The last fruit to be drawn from the consideration of this word is to be gathered from the perseverance which our Lord exhibited on the Cross. We are taught by this word, "It is finished," how our Lord so perfected the work of His Passion from the beginning to the end that nothing was wanting to it: "The works of God are perfect." (Dt 32,24). And as God the Father completed the work of creation on the sixth day and rested on the seventh, so the Son of God completed the work of our redemption on the sixth day and rested in the sleep of death on the seventh. In vain did the Jews taunt Him, "If He be the King of Israel let Him come down from the Cross and we will believe Him." (Mt 27,42). With more truth does St. Bernard exclaim: "Because He is the King of Israel, He will not desert the ensign of His royalty. He would not give us an excuse for failing in perseverance, which alone is crowned: He would not make the tongues of preachers dumb, nor the lips of those who console the weak mute, nor the words of those void whose duty it is to say to every one, Do not abandon your cross, for without doubt each individual soul would answer if it could: I have abandoned my cross, because Christ first deserted His." Christ then persevered on His Cross even unto His Death, in order so to perfect His work that nothing should be wanting to it, and to leave us an example of perseverance in every way worthy of our admiration. It is easy indeed to stay in places which are agreeable to us, or to persevere in duties which are pleasant, but it is very difficult to remain at one's post where there is much grief to be allayed, or to continue in an occupation where there is much anxiety attached to it. But if we could understand the reason which induced our Lord to persevere on the Cross, we should be thoroughly convinced that we ought to bear our cross with constancy, and if need be, to bear it with courage even unto death. If we fix our eyes on the Cross alone we cannot but be filled with horror at the sight of such an instrument of death. But if we fix our eyes on Him Who bids us carry the Cross, and on the place whither the Cross will lead us, and on the fruit which the Cross will produce in us, then instead of appearing full of difficulties and obstacles, it will be easy and agreeable to persevere in carrying it, and even to remain with constancy nailed to it.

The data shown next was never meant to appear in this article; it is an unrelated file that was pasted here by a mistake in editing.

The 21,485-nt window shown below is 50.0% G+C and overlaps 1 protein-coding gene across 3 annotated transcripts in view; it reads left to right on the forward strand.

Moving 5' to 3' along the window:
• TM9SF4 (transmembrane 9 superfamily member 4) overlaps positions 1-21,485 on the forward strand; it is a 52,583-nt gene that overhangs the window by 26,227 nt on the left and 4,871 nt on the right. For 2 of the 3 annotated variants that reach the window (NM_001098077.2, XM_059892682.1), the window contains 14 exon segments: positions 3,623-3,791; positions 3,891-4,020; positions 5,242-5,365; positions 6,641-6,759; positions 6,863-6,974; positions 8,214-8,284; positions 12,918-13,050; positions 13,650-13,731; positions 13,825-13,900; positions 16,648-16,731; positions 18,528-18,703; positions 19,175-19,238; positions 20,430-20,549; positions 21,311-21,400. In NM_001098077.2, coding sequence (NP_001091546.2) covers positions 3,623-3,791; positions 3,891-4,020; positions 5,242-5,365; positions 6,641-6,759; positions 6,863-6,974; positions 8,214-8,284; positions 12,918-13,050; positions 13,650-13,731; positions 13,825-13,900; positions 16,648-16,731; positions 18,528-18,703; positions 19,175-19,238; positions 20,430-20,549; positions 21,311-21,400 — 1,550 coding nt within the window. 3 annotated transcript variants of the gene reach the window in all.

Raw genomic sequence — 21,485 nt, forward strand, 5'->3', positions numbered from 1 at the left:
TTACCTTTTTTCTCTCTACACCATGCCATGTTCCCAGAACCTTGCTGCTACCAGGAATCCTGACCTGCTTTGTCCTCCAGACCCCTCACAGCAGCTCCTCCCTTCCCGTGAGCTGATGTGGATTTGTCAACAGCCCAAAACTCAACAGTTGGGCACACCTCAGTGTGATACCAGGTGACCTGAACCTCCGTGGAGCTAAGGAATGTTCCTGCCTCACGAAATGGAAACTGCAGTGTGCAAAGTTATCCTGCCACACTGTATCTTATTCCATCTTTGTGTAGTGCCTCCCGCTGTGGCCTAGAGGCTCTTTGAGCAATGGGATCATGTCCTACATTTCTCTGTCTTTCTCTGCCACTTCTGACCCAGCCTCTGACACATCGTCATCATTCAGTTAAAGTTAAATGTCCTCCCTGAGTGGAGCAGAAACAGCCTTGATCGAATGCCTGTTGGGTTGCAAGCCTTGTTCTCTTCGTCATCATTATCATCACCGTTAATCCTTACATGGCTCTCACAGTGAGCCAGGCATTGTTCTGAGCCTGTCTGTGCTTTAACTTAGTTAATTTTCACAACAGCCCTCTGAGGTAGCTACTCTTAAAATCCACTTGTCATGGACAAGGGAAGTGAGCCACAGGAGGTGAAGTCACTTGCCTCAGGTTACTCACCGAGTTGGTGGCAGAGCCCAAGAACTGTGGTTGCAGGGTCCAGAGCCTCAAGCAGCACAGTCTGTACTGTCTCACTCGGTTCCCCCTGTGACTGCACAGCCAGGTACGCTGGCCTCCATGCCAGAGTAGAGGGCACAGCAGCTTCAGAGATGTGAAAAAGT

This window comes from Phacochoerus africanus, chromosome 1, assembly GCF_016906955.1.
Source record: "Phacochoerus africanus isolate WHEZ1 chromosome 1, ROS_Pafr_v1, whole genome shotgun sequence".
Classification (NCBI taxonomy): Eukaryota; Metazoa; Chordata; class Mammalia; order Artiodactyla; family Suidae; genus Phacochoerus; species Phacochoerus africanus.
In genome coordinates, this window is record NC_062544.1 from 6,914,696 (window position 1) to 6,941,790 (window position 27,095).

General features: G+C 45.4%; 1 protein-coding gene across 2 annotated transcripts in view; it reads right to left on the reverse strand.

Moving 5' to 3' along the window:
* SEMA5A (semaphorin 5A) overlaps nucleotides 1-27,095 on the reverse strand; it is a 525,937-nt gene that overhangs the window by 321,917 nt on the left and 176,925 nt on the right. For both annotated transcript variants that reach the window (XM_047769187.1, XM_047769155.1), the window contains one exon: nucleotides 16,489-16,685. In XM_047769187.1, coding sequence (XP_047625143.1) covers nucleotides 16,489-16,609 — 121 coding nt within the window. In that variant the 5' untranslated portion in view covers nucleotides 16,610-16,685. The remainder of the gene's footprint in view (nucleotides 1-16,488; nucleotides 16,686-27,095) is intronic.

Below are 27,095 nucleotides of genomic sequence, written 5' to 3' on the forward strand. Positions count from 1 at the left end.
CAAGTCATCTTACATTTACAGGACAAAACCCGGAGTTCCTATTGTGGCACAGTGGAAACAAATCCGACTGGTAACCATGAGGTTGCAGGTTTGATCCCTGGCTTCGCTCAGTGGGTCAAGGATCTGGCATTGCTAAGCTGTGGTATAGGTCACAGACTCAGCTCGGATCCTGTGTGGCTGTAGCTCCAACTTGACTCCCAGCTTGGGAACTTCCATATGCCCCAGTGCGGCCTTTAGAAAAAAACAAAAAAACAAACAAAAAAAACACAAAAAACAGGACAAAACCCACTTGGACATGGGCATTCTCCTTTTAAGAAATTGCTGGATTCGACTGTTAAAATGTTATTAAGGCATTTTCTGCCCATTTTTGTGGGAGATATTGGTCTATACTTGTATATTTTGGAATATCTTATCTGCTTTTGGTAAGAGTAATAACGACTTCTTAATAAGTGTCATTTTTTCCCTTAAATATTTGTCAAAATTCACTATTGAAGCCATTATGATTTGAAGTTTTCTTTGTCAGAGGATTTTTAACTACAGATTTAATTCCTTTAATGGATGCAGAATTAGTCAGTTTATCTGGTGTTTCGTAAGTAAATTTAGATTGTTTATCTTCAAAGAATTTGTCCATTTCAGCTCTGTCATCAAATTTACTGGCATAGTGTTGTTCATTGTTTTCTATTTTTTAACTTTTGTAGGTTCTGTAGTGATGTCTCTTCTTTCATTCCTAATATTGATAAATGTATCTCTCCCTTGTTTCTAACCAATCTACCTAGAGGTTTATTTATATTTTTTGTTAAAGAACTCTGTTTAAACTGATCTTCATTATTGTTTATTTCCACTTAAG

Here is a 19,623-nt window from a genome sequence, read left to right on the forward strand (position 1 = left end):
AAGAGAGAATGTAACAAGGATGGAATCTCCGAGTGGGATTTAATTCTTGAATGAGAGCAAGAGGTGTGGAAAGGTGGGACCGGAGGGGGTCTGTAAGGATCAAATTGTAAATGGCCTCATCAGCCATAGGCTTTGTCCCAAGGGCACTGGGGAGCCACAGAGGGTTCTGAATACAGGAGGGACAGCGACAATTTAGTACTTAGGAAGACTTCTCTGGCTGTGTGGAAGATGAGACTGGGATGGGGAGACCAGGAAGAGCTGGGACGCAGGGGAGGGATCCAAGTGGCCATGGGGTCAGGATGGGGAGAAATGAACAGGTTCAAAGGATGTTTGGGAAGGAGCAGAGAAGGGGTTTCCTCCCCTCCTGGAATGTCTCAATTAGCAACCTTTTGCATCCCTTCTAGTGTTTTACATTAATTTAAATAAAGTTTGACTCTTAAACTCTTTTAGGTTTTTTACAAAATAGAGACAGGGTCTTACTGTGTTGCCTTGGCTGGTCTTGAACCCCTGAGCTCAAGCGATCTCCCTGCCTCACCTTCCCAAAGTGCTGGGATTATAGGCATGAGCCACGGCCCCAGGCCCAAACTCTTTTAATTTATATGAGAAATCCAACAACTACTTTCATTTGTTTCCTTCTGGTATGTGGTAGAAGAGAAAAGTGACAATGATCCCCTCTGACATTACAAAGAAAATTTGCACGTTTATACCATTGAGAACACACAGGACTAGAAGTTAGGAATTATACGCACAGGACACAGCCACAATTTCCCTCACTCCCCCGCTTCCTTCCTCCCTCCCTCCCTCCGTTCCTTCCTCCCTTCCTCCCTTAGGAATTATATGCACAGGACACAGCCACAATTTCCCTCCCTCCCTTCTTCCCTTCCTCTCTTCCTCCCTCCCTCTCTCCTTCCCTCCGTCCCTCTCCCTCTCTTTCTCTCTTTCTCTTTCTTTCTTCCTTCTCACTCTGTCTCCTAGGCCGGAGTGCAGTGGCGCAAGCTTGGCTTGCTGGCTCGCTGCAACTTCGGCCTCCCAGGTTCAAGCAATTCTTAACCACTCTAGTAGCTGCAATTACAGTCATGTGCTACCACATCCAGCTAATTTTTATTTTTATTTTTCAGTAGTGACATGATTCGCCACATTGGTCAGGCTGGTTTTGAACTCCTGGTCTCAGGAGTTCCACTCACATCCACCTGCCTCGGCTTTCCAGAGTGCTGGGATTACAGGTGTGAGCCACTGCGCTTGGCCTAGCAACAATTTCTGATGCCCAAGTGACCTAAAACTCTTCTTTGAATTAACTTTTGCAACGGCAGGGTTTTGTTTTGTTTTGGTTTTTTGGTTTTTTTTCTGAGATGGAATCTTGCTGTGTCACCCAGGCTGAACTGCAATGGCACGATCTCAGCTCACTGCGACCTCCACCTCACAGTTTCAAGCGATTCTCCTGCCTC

Why then did Christ hang upon His Cross with such perseverance even unto death without a sigh and without a murmur? The first reason was the love He bore His Father: "The chalice which My Father hath given Me, shall I not drink it?" (Mt 27,42). Christ loved His Father and the Father loved His Only-Begotten Son, with an equally ineffable love. And when He saw the chalice of suffering offered to Him by His all-good and all-loving Father in such a manner that He could not but conclude it was presented to Him for the best of purposes, we cannot wonder at His drinking it to the dregs with the utmost readiness. The Father had made a marriage feast for His Son, and had given Him for His Spouse the Church--disfigured and deformed indeed, but which He was lovingly to cleanse in the bath of His Precious Blood and render beautiful, "not having spot nor wrinkle." (Ep 5,27). Christ on His side dearly loved the Spouse given Him by His Father, and hesitated not to pour out His Blood to render her fair and comely. Now if Jacob toiled for seven years in feeding the flocks of Laban, suffered from heat and cold and want of sleep in order to marry Rachel, and if these seven years of labour passed so quickly that "they seemed but a few days because of the greatness of his love," (Gn 29,20) and a second seven years seemed equally as short, we cannot be surprised that the Son of God desired to hang on the Cross for three hours for His Spouse, the Church, who was to be the mother of so many thousands of saints and the parent of so many children of God. Moreover, in drinking the bitter chalice of His Passion, Christ was influenced not only by His love for His Father and His Spouse, but also by the exalted glory and the boundless and never-ending happiness He was to secure by means of His Cross: "He humbled Himself, becoming obedient unto death, even to the death of the Cross. For which cause God also hath exalted Him, and hath given Him a Name which is above all names: that in the Name of Jesus every knee should bow, of those that are in heaven, on earth, and under the earth, and that every tongue should confess that the Lord Jesus Christ is in the glory of God the Father." (Ph 2,8-11).